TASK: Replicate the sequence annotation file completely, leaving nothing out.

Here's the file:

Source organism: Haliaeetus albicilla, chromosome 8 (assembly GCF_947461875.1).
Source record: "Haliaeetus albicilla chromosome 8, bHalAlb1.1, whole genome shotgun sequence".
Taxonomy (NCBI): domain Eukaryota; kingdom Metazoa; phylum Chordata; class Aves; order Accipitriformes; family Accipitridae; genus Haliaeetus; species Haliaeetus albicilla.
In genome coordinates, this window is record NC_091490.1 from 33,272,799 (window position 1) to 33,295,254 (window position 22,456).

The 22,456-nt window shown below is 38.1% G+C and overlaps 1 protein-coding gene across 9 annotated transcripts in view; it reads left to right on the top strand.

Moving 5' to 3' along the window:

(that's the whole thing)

Source organism: Haliaeetus albicilla, chromosome 8 (assembly GCF_947461875.1).
Source record: "Haliaeetus albicilla chromosome 8, bHalAlb1.1, whole genome shotgun sequence".
Taxonomy (NCBI): domain Eukaryota; kingdom Metazoa; phylum Chordata; class Aves; order Accipitriformes; family Accipitridae; genus Haliaeetus; species Haliaeetus albicilla.
In genome coordinates, this window is record NC_091490.1 from 33,272,799 (window position 1) to 33,295,254 (window position 22,456).

The 22,456-nt window shown below is 38.1% G+C and overlaps 1 protein-coding gene across 9 annotated transcripts in view; it reads left to right on the top strand.

Moving 5' to 3' along the window: